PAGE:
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Alice H
Alice H, Solicitor/Partner
Category: Law
Satisfied Customers: 2850
Experience:  Partner in national law firm
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My question concerns employment law. Over 20 years ago in a

Resolved Question:

My question concerns employment law. Over 20 years ago in a different area to where I now live I was charged with committing a sexual offence to which I pleaded not guilty. (The alleged offence didn’t involve children.) The charge was dropped by the magistrates but I had to agree to be bound over to keep the peace which, on advice from a barrister representing me, I agreed to do even though there was nothing to indicate that I had ‘breached the peace’. The alternative would have been to continue with a plea of not guilty at a trial where all the allegations would have been printed along with my name. Unfortunately for me after this the unproven allegations were printed in the press in a style which indicated they actually happened when in fact they were mere allegations.. So even though I was not found guilty it read as though I was guilty.
I was advised not to make a fuss about the press covering the matter in that way. I was told that objecting would only lead to even more publicity. I was working as a teacher at the time and continued to do so after the case details were published in the press so I wanted to avid publicity. Since I had done no wrong I was allowed to continue teaching and did so for many years afterwards.
I have now moved away and have worked as a company secretary for the last 4 years. Recently I had a disagreement with a director of the company about whom I have made a complaint and as a result he has threatened to tell all my colleagues about 'something he knows about me' and I think its the above information. He has sent an email –which I have a copy of- to three work friends stating that he 'has something' which will make me resign and not sue for dismissal. I don't want to lose my job I cannot afford to and I don't want to go through what I went through 20 years ago again. My wife knows nothing of this since we didn’t know each other 20 years ago and I am worried that she may find out if I lose my job. My contract of employment has nothing in it which asking if I have a criminal record I only have the binding over order on my record anyway-– in fact no contract has ever been issued to me.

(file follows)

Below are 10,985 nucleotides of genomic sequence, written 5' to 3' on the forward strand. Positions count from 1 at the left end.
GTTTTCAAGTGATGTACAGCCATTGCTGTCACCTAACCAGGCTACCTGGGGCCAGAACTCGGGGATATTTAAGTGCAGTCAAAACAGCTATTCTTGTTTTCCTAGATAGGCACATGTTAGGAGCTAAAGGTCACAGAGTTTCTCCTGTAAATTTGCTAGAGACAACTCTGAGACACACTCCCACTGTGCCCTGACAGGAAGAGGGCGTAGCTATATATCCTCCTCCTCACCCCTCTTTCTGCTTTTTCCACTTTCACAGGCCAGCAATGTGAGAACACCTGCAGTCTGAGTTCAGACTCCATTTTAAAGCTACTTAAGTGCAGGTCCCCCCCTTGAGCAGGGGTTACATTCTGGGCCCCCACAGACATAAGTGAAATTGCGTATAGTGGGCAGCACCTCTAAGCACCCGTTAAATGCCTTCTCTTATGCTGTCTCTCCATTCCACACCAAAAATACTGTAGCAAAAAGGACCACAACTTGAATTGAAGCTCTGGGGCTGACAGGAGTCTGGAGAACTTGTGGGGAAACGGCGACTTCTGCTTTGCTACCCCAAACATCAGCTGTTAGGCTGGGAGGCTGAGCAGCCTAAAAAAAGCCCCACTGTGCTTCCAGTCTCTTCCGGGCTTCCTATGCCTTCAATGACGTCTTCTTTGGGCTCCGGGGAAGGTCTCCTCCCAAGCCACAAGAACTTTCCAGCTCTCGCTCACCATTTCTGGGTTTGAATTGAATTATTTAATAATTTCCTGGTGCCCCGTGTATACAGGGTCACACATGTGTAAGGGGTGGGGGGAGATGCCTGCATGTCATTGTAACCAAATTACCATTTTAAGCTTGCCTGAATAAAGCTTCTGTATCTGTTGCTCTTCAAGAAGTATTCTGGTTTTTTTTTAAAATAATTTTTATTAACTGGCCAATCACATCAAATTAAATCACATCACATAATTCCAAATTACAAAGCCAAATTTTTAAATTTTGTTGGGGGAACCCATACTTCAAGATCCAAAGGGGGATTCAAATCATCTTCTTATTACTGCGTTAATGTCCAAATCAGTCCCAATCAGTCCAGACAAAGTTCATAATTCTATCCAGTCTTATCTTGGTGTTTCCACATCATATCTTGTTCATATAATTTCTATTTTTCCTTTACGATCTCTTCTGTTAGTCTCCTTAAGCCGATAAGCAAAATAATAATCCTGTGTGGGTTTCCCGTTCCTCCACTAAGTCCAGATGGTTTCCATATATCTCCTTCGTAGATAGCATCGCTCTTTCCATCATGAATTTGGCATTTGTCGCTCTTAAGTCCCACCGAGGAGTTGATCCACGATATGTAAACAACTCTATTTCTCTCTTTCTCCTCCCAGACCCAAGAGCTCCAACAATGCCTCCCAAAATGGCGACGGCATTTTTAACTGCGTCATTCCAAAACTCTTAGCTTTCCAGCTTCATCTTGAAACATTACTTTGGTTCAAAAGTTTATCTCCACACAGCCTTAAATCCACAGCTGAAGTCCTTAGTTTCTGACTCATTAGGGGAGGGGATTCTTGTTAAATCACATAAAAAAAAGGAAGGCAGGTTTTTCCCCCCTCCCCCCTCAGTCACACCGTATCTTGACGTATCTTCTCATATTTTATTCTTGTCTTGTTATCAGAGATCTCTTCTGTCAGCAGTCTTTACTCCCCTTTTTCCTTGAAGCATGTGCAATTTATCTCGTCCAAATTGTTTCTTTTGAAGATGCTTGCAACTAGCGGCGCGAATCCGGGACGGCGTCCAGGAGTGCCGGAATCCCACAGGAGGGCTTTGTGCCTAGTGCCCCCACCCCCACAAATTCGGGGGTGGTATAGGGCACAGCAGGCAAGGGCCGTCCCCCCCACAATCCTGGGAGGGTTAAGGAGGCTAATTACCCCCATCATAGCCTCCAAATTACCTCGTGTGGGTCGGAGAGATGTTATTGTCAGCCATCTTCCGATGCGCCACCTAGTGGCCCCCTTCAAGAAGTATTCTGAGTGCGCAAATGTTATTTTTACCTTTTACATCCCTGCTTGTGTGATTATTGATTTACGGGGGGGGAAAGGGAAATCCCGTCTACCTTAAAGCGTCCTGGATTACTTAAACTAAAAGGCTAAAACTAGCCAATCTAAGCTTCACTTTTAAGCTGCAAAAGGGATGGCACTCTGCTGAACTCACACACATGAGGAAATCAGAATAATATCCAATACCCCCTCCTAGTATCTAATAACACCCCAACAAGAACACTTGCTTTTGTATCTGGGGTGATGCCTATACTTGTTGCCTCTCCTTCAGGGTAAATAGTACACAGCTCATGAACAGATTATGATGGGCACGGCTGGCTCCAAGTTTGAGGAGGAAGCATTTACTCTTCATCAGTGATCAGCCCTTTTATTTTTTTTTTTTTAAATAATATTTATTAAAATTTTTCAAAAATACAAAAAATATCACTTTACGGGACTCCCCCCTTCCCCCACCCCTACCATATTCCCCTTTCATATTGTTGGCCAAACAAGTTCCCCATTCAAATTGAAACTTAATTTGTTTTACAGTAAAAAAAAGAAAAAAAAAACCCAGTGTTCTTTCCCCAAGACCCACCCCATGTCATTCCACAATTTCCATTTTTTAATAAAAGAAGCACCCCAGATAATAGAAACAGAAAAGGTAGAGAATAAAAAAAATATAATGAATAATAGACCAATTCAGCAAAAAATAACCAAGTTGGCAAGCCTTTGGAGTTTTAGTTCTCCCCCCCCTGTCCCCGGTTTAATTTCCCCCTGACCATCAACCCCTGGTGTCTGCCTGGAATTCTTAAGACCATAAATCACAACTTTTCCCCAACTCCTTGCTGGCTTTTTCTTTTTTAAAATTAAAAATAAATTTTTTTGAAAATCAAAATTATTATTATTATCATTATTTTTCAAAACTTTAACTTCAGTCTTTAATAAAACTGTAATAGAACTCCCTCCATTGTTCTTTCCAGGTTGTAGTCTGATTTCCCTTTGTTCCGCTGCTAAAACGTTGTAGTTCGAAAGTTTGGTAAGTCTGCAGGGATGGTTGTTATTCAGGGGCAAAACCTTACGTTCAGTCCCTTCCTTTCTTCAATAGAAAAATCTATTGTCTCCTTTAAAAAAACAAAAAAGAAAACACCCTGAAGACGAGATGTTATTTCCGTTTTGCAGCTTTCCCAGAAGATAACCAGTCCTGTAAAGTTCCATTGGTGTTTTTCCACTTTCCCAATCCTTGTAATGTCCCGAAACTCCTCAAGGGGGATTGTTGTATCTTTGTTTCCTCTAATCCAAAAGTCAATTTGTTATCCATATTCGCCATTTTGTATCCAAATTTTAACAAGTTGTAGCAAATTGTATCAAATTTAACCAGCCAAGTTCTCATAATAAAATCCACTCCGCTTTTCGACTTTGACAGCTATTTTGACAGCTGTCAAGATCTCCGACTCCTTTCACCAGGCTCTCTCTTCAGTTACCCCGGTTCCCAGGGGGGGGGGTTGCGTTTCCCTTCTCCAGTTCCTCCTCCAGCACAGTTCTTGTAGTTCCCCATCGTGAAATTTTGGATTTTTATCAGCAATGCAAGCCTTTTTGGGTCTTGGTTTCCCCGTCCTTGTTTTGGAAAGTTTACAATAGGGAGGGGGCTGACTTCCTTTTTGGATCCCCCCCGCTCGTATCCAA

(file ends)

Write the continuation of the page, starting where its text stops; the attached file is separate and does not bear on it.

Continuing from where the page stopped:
How can I stop the director from carrying out this threat and how do I stand legally if he does?
Submitted: 3 years ago.
Category: Law
Expert:  Alice H replied 3 years ago.
My name is***** and I'm happy to help with your question today.
The bind over is not a conviction nor is it an admission of guilt. The bind over is a promise to keep the peace for a period of time.
With the amount of time that's passed the bind over is well and truly spent. It is, therefore, unlawful for your employer to hold this matter against you. Section 4 of the Rehabilitation of Offenders Act 1974 states:
"The person....shall be treated for all purposes in law as a person who has not committed or been charged with or prosecuted for or convicted of or sentenced for the offence or offences which were the subject of that conviction; and, notwithstanding the provisions of any other enactment or rule of law to the contrary..."
So any attempt to use this old matter against you in order to remove you from your position would be unlawful and give rise to a claim for unfair dismissal.
Furthermore, if the other person publishes incorrect information about you to third parties with the intention of damaging your character such act will probably amount to libel. There is unlikely to be a defence to this because of the age of the matter.
The best way to deal with this matter is to make it clear to the director, in writing, that you have learned of his e-mails and any attempt to damage your character will result in claims for defamation/libel and a claim to the employment tribunal on the basis of harassment.
I am happy to discuss matters further if you wish.
Alex
Customer: replied 3 years ago.

Thank you for that its reassuring to an extent for me to read it. The newspaper stated what the alleged victim said had happened and that I denied it and that I agreed to be bound over to keep the peace. It was misleading rather than being untrue. Anyone reading it then would think I had ben found guilty because of their ignorance about binding over orders. So repeating it is will be the same- anyone showing this information around will say "well it was true"

Expert:  Alice H replied 3 years ago.
I understand. Unfortunately it's too late to take any action against the newspaper now. But anyone repeating the information in the newspaper must give a fair and accurate account of the report. Repeating a mistake and relying on that as a defence will not be sufficient.
Alice H and 2 other Law Specialists are ready to help you
Expert:  Alice H replied 3 years ago.
Hi

I am following up our conversation to see how you got on with the issue. If you need any further help then please let me know - remember I am a qualified UK Solicitor and able to help on most aspects of English Law. I am London based and usually able to respond to your query very quickly.

Regards
Alex Hughes